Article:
The demand from technology saw a sudden and unpredictable spike. The sentiment for all innovation was, ‘We need this yesterday.’ For instance, when the lockdown hit, teleconsulting platforms were expected to be up and running within a week.

Delivering technology at this speed was a herculean task. We also had to incorporate government regulations, such as the pricing for medicines and procedures, and be vigilant of COVID restrictions as dictated by the government.

Can you discuss the opportunities and challenges of data and analytics to transform the healthcare industry?

The opportunities are massive. Given our nation’s population, the ratio of doctors to patients is 1 for every 2,000 patients. Accessibility to healthcare is a potent challenge, especially in rural areas.

Healthcare providers collect data on everything from demographics to patients’ medical history. Data can aid doctors in diagnosis, reducing time spent with each patient and allowing them to treat more people. Furthermore, if the patient can be diagnosed before it becomes an emergency, we can decrease their hospital visits and help them recover sooner.

However, hospitals haven’t attained complete digitization. While operations have gone digital, clinical data like EMRs, operation theatre notes and nursing notes are still captured manually. This is largely due to bandwidth issues, as healthcare providers are always in firefighting mode and data management takes a backseat to saving a human life. The need is for a user-friendly system that captures all the data.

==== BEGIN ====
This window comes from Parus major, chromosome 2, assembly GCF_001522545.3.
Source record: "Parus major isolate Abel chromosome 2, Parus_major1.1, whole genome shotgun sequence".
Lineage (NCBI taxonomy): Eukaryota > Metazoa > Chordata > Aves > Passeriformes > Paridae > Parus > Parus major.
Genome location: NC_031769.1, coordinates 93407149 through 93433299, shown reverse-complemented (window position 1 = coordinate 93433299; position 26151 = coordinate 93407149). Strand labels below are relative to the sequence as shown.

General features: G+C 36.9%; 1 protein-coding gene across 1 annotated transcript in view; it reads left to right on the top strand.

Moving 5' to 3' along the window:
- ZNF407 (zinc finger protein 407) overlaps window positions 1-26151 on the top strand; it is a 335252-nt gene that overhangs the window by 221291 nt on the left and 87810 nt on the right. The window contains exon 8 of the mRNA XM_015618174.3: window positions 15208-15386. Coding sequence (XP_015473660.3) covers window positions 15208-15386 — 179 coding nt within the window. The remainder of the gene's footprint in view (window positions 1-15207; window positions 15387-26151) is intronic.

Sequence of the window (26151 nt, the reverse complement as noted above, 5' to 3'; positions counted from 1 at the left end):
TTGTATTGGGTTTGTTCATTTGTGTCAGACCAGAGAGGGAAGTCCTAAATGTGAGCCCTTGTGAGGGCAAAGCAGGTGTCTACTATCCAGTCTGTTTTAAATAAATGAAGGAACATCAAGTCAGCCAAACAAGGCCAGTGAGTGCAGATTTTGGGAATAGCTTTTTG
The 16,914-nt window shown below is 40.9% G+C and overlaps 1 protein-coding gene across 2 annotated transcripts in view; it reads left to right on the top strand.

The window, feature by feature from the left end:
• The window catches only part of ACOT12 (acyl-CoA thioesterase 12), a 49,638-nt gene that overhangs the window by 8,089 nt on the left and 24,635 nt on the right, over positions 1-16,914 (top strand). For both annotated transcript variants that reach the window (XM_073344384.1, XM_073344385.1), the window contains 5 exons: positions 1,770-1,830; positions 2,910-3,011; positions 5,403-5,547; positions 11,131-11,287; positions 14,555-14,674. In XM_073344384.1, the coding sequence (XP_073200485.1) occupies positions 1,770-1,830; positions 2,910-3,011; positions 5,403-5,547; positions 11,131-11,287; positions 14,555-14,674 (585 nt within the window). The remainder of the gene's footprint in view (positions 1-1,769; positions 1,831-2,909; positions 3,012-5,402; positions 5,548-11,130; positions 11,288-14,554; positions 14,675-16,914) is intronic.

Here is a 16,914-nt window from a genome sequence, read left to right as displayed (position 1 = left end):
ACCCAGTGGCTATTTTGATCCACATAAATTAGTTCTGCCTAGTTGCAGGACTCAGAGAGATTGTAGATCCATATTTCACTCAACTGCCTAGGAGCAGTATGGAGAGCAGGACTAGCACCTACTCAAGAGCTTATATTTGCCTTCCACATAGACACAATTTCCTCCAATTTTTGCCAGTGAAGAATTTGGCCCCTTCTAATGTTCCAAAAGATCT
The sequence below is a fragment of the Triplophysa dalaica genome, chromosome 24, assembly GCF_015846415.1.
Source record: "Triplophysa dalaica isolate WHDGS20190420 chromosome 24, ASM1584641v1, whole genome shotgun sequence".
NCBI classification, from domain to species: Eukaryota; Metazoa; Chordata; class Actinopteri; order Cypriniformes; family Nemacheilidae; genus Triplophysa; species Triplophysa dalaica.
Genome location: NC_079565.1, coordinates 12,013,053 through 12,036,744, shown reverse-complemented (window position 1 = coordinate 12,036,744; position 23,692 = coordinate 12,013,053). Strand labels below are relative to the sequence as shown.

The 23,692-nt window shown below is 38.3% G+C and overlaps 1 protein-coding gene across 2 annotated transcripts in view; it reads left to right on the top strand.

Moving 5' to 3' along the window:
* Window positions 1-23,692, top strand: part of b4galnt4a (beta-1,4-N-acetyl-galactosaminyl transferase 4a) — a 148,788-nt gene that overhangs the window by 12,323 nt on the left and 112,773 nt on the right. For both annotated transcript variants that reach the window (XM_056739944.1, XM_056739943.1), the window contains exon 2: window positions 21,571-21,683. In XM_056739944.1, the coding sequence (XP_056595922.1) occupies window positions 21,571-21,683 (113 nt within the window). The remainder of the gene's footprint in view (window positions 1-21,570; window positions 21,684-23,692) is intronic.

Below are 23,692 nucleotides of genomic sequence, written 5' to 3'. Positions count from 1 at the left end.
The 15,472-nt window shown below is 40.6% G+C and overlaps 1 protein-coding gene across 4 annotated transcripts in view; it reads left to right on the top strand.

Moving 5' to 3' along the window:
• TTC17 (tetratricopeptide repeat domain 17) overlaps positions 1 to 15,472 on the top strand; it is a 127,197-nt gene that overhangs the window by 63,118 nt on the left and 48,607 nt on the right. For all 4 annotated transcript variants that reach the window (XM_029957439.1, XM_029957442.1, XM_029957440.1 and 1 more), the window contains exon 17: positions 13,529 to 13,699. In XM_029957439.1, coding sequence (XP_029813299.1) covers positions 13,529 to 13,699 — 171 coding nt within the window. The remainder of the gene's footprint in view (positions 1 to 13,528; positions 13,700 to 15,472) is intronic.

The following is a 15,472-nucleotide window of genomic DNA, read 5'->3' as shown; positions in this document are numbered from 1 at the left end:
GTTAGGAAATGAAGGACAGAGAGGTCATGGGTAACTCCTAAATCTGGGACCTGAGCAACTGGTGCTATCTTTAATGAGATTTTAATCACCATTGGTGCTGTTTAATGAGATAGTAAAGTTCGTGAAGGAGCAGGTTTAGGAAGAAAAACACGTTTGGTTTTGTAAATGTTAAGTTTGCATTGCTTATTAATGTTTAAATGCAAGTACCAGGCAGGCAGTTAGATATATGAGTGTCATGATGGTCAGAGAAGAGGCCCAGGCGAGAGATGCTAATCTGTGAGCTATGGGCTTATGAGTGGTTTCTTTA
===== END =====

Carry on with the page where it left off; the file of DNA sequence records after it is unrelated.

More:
Initiatives like Ayushman Bharat or National Digital Health Mission are a step towards formal data collection. The government is pushing for healthcare ID for all hospitals and patients. Once implemented, all data under a patient’s ID will be accessible to them and their authorized physicians.

How significant are concerns around cybersecurity and data privacy for CK Birla hospitals and healthcare in general?

Nearly 50% of my budget is spent on cybersecurity. We monitor all our layers – from our endpoint devices to our network and cloud.

The biggest challenge is cultivating user awareness in healthcare. Regardless of technical solutions, unless doctors and nurses handle data sensitively and restrict it to work devices, the problem will not abate. Likewise, consumers, i.e., patients are also unaware of data privacy practices.